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sands of visitors brought with them more spending power and gave a useful kick-start to the sluggish retail economy. Shopping levels in particular were up and pub sales were reportedly higher than normal for July and August.


The event presented an opportunity for those in the hospitality sector to showcase what they can do. The Games sites were host to numerous catering outlets, and the Olympic Park had the biggest McDonalds in the world! But wider afield many restaurants across London and the South East stepped up their efforts to welcome the world, by putting on special menus for the Games.


There were of course some negative elements. There was a constant controversy about empty seats at many venues which were supposed to be sold out before the Games and which had to be filled by the Army, and other volunteers, as corporate and VIP guests did not take up their allocations.


Also in some respects also the Games did not have the posi- tive impact it was hoped for. In nearby Brick Lane, designated the Curry Capital for 2012, there was no real boom with busi- ness reported to be ‘much as usual’ by many restaurants.


In the West End restaurants were facing an even tougher time, with some claiming that takings were down about 70 per cent during the Games. With workers, residents and visitors staying away from potentially busy areas, it seems restaurant swithout Olympics venues near by were not able to attract the extra trade they were expecting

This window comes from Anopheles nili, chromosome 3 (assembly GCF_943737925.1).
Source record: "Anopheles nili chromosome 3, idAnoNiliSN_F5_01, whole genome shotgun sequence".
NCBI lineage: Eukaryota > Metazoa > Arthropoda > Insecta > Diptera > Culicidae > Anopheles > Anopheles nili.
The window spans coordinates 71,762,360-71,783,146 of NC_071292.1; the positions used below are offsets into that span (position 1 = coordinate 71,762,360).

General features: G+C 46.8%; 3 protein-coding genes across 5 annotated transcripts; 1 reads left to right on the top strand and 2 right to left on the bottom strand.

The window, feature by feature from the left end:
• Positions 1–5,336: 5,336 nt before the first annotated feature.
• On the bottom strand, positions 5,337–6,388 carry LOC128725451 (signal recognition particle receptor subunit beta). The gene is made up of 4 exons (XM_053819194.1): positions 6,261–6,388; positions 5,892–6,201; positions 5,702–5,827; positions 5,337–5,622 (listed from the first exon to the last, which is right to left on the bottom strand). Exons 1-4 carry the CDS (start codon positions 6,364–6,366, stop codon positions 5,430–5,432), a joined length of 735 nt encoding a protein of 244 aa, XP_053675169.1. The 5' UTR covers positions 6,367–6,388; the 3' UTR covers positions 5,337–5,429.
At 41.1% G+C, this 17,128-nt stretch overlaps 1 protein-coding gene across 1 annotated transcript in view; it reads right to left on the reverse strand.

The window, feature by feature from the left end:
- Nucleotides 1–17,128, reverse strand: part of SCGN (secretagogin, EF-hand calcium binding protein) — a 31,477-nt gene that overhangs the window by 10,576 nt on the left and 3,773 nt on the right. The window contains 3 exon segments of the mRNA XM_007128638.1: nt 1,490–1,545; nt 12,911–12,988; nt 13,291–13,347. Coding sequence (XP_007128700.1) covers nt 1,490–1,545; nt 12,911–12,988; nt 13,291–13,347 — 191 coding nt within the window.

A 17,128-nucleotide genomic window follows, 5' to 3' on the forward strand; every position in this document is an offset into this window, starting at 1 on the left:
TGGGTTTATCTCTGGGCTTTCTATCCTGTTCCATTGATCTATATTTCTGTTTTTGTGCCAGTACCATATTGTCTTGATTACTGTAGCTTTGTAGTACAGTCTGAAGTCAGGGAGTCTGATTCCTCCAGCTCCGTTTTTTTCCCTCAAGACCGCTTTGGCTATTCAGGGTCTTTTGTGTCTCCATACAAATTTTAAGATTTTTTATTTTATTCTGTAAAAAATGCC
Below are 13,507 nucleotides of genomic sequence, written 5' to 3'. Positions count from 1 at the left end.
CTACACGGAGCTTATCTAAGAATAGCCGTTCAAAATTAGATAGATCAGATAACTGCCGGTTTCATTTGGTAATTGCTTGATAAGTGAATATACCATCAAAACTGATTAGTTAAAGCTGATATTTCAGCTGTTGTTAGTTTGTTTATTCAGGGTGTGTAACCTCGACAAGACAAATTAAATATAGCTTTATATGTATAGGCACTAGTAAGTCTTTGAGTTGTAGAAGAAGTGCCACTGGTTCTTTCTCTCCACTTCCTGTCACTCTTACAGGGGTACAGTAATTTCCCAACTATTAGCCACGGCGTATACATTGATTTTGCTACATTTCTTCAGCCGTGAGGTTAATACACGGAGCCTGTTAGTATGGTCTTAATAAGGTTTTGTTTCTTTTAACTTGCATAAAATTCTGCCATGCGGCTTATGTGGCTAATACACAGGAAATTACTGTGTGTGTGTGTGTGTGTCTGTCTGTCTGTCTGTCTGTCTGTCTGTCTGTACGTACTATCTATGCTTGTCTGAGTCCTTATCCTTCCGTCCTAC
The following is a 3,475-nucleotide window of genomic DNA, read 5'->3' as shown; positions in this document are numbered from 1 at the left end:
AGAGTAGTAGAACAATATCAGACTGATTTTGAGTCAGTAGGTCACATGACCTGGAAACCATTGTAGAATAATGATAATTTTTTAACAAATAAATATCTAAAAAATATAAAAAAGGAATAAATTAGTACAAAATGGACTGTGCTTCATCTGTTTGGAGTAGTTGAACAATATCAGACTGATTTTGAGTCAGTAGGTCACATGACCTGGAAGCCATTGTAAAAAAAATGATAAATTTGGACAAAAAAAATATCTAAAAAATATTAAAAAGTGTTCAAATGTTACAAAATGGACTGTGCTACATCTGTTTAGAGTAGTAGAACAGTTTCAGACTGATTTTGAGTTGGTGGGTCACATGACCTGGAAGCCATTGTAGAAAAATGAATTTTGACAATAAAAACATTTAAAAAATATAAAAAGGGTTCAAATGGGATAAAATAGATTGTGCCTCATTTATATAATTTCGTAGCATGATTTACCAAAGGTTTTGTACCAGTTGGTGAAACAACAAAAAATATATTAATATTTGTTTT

Edmund Farrow, manager at Tibits in London, said,”We were very well prepared and had dome everything asked of us and more. But it seems all that preparation was done in vain.”


There was a strong feeling that potential visitors were scared off by travel warnings predicting congestion. As a result many people stayed at home or went outside London. This was a disappointment and while the British Hospitality Association urged the Mayor, Boris Johnson, to take action to encour- age more visitors into central London, very little was done to tackle the issue.


Some associated business failed. The Africa Village in Kensington collapsed owing reportedly hundreds of thousands of pounds to suppliers. A Pleasure Ground in Greenwich also went under due to less visitors than expected with some trad- ers complaining that the organisers were directing passing trade away from their businesses .


Overall though these seem minor gripes against the back- ground of what was a truly historic, wonderful event for the country. There were in the end winners and losers on and off the track but ‘Team GB’, in its widest sense, came out most definitely a winner.


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